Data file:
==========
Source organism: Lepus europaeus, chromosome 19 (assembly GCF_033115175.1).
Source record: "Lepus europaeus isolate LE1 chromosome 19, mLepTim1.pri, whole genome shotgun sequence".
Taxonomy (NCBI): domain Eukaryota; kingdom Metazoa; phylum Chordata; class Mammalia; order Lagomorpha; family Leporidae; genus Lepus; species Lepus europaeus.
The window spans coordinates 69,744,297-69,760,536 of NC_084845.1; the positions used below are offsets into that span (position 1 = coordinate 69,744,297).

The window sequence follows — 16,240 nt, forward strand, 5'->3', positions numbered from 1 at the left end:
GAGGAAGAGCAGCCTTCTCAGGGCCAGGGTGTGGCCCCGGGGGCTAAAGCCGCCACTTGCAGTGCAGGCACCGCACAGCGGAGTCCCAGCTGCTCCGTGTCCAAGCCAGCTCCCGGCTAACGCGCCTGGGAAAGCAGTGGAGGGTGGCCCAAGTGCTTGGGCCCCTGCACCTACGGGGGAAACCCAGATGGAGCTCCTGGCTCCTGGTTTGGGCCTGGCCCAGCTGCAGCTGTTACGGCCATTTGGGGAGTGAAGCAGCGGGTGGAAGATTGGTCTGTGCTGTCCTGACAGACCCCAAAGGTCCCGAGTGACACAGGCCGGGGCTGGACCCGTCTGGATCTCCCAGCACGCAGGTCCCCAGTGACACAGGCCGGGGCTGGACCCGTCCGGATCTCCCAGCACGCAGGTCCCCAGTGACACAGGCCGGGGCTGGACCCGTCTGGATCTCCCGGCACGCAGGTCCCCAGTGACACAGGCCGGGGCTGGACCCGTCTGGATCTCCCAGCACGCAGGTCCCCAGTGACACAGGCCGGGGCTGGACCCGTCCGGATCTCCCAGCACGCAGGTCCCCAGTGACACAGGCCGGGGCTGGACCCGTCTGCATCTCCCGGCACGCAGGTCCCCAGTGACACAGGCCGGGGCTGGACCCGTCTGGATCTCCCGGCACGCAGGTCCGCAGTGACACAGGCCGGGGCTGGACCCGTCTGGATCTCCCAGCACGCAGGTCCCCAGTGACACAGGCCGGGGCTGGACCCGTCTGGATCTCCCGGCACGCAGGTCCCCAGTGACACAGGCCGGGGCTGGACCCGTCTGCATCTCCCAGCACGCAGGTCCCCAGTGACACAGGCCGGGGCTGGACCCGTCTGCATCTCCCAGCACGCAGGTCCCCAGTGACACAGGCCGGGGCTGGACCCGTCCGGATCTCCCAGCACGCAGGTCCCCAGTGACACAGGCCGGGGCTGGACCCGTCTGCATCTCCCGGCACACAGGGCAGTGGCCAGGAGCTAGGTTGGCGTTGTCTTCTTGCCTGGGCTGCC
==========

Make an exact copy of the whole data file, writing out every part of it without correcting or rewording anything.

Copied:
Source organism: Lepus europaeus, chromosome 19 (assembly GCF_033115175.1).
Source record: "Lepus europaeus isolate LE1 chromosome 19, mLepTim1.pri, whole genome shotgun sequence".
Taxonomy (NCBI): domain Eukaryota; kingdom Metazoa; phylum Chordata; class Mammalia; order Lagomorpha; family Leporidae; genus Lepus; species Lepus europaeus.
The window spans coordinates 69,744,297-69,760,536 of NC_084845.1; the positions used below are offsets into that span (position 1 = coordinate 69,744,297).

The window sequence follows — 16,240 nt, forward strand, 5'->3', positions numbered from 1 at the left end:
GAGGAAGAGCAGCCTTCTCAGGGCCAGGGTGTGGCCCCGGGGGCTAAAGCCGCCACTTGCAGTGCAGGCACCGCACAGCGGAGTCCCAGCTGCTCCGTGTCCAAGCCAGCTCCCGGCTAACGCGCCTGGGAAAGCAGTGGAGGGTGGCCCAAGTGCTTGGGCCCCTGCACCTACGGGGGAAACCCAGATGGAGCTCCTGGCTCCTGGTTTGGGCCTGGCCCAGCTGCAGCTGTTACGGCCATTTGGGGAGTGAAGCAGCGGGTGGAAGATTGGTCTGTGCTGTCCTGACAGACCCCAAAGGTCCCGAGTGACACAGGCCGGGGCTGGACCCGTCTGGATCTCCCAGCACGCAGGTCCCCAGTGACACAGGCCGGGGCTGGACCCGTCCGGATCTCCCAGCACGCAGGTCCCCAGTGACACAGGCCGGGGCTGGACCCGTCTGGATCTCCCGGCACGCAGGTCCCCAGTGACACAGGCCGGGGCTGGACCCGTCTGGATCTCCCAGCACGCAGGTCCCCAGTGACACAGGCCGGGGCTGGACCCGTCCGGATCTCCCAGCACGCAGGTCCCCAGTGACACAGGCCGGGGCTGGACCCGTCTGCATCTCCCGGCACGCAGGTCCCCAGTGACACAGGCCGGGGCTGGACCCGTCTGGATCTCCCGGCACGCAGGTCCGCAGTGACACAGGCCGGGGCTGGACCCGTCTGGATCTCCCAGCACGCAGGTCCCCAGTGACACAGGCCGGGGCTGGACCCGTCTGGATCTCCCGGCACGCAGGTCCCCAGTGACACAGGCCGGGGCTGGACCCGTCTGCATCTCCCAGCACGCAGGTCCCCAGTGACACAGGCCGGGGCTGGACCCGTCTGCATCTCCCAGCACGCAGGTCCCCAGTGACACAGGCCGGGGCTGGACCCGTCCGGATCTCCCAGCACGCAGGTCCCCAGTGACACAGGCCGGGGCTGGACCCGTCTGCATCTCCCGGCACACAGGGCAGTGGCCAGGAGCTAGGTTGGCGTTGTCTTCTTGCCTGGGCTGCC